The paper spawned the Tor Project, Inc. which was eventually established in December 2006 by two of the authors among others and with the support of the Electronic Frontier Foundation. Shari Steele, who was the former executive director of EFF, went on to take a similar position at the project for several years. The project gets most of its funding from U.S. government sources.  The Tor Browser is its most notable product, which allows for privacy-enhanced browsing and opened up what is now known as the Dark Net of secretive websites, many of whom are selling illegal items, drugs and porn. It is used by between two and three million users daily. (Here are other stats for its use.)

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6. Versions of Windows since 7 have four major bugs in Remote Desktop Services that has been classified as CVE-2019-1181/1182. Microsoft has issued patches this week. The bugs concern how RDP can be used as leverage to move laterally across a network. Microsoft is doing this proactively, it has not found anyone using these exploits. What is interesting is that the RDP protocol stack itself is fine. -- MICROSOFT BLOG

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7. Cloudflare is introducing a new tool to monitor your SSL certs. Called Certificate Transparency Monitoring, it competes with various log tracking services and is available now for all of its customers. The service will send you an email notice when a cert is issued for one of your domains, so you can track abuses by bad actors. -- CLOUDFLARE BLOG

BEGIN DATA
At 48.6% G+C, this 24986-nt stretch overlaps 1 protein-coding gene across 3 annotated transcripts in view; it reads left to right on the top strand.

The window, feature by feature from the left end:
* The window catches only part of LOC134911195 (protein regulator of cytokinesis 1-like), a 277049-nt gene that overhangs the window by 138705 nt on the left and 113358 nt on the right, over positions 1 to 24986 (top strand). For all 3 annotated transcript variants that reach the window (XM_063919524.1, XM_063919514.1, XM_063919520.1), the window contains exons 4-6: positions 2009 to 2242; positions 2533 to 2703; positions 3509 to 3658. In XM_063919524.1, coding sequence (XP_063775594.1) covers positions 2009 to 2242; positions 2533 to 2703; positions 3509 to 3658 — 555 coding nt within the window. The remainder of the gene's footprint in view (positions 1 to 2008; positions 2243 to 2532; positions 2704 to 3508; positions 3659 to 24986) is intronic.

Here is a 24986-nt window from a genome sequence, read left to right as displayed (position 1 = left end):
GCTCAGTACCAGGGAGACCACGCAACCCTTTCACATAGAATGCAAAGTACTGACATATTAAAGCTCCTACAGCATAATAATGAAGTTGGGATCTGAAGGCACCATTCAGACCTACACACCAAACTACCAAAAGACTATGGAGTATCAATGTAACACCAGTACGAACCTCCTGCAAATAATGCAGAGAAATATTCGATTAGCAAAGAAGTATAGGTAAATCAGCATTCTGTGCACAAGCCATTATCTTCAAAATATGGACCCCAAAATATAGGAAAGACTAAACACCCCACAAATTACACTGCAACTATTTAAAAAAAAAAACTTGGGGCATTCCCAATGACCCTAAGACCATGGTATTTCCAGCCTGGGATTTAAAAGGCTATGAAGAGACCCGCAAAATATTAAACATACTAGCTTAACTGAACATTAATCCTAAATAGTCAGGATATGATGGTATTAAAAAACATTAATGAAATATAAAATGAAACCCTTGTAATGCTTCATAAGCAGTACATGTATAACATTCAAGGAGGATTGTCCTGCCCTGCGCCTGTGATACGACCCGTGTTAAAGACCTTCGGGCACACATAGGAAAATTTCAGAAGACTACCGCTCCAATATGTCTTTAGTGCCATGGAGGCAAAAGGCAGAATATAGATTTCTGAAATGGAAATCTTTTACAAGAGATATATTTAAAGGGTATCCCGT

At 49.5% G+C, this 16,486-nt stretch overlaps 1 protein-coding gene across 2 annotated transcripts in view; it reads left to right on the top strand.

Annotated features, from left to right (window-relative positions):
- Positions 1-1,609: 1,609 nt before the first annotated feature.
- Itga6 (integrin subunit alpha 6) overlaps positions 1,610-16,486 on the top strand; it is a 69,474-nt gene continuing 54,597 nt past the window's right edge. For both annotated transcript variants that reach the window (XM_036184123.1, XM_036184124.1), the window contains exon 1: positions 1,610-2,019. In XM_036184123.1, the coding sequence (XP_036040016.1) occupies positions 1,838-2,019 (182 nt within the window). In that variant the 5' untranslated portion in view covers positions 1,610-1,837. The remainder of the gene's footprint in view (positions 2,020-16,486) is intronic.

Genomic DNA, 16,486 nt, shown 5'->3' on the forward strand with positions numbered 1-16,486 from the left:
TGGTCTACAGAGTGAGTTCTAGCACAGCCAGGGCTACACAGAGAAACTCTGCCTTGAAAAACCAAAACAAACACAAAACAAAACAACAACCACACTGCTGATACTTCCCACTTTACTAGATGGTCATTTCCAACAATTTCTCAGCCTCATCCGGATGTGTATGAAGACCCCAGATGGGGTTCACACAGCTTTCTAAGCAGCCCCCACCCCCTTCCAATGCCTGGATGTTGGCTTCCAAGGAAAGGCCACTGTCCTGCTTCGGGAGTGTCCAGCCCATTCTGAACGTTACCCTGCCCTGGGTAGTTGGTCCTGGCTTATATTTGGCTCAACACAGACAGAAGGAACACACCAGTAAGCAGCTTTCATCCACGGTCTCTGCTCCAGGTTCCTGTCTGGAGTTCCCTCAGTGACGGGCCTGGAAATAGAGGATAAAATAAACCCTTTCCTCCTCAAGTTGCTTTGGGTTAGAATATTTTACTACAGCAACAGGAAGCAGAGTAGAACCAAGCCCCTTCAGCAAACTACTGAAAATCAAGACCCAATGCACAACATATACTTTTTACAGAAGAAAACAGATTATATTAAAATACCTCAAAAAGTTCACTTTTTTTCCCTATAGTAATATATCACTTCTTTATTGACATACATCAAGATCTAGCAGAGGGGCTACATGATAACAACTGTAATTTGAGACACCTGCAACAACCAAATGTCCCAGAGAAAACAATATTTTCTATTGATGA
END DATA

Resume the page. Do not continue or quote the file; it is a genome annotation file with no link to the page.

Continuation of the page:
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8. AT&T employees were bribed to unlock millions of phones and install keylogging malware on them. They were paid more than $1M by two Pakastanis back in 2012. The exploit lasted at least five years. The U.S. Department of Justice charging documents were unsealed this week, when one of the men was extradited to the U.S. -- USDOJ

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9. If you are looking for love your precise location could be tracked in near real time. This is according to researchers who have analyzed the dating apps from Grindr, Romeo, Recon and 3fun. Nearly 10M users are at risk “from stalkers, exes, criminals, and nation states.” The post explains the vulnerabilities and the inadequate and in some cases misleading responses from the four vendors. -- PEN TEST PARTNERS

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10. Canon’s EOS 80D digital SLR camera has flaws in its file transfer software that can be exploited for a variety of attacks. The entry points are either a connected computer or via a rogue Wifi access point. While these exploits haven’t been observed in the wild, Canon posted this explanation and urged users to avoid risky behavior and untrusted networks. This post links to firmware updates. -- CHECK POINT BLOG

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This newsletter is written and curated by David Strom. I live in St. Louis MO and have covered the infosec industry for decades. I also ran editorial operations for various B2B IT publications including Network Computing (USA), Tom’s Hardware and ReadWrite.com’s business websites. You can find me at @dstrom or my personal site. Finally, we note our editing team: Kim Lyons (Pittsburgh-based journalist and managing editor at Inside), David Stegon (senior editor at Inside, whose reporting experience includes cryptocurrency and technology), and Bobby Cherry (senior editor at Inside, who’s always on social media).